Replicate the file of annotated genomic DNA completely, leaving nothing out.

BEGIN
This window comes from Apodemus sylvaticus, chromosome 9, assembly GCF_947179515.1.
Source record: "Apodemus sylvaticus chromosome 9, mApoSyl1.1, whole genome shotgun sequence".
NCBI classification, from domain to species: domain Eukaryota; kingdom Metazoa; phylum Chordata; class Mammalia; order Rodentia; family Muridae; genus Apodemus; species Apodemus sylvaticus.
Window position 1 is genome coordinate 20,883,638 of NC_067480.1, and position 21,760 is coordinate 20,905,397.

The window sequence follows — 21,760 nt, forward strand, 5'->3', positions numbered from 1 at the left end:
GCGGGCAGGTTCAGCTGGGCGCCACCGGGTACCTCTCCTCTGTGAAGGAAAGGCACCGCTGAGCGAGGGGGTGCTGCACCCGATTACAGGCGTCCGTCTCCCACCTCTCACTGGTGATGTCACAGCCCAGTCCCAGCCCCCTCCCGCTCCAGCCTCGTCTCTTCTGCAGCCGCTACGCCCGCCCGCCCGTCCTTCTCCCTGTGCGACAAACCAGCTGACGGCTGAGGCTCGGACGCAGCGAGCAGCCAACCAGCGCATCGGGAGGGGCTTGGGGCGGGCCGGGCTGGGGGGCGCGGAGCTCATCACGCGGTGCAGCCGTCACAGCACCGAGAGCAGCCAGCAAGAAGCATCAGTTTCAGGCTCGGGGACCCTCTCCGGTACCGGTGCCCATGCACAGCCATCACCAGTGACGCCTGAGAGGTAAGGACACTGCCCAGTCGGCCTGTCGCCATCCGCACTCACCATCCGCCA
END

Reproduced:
This window comes from Apodemus sylvaticus, chromosome 9, assembly GCF_947179515.1.
Source record: "Apodemus sylvaticus chromosome 9, mApoSyl1.1, whole genome shotgun sequence".
NCBI classification, from domain to species: domain Eukaryota; kingdom Metazoa; phylum Chordata; class Mammalia; order Rodentia; family Muridae; genus Apodemus; species Apodemus sylvaticus.
Window position 1 is genome coordinate 20,883,638 of NC_067480.1, and position 21,760 is coordinate 20,905,397.

The window sequence follows — 21,760 nt, forward strand, 5'->3', positions numbered from 1 at the left end:
GCGGGCAGGTTCAGCTGGGCGCCACCGGGTACCTCTCCTCTGTGAAGGAAAGGCACCGCTGAGCGAGGGGGTGCTGCACCCGATTACAGGCGTCCGTCTCCCACCTCTCACTGGTGATGTCACAGCCCAGTCCCAGCCCCCTCCCGCTCCAGCCTCGTCTCTTCTGCAGCCGCTACGCCCGCCCGCCCGTCCTTCTCCCTGTGCGACAAACCAGCTGACGGCTGAGGCTCGGACGCAGCGAGCAGCCAACCAGCGCATCGGGAGGGGCTTGGGGCGGGCCGGGCTGGGGGGCGCGGAGCTCATCACGCGGTGCAGCCGTCACAGCACCGAGAGCAGCCAGCAAGAAGCATCAGTTTCAGGCTCGGGGACCCTCTCCGGTACCGGTGCCCATGCACAGCCATCACCAGTGACGCCTGAGAGGTAAGGACACTGCCCAGTCGGCCTGTCGCCATCCGCACTCACCATCCGCCA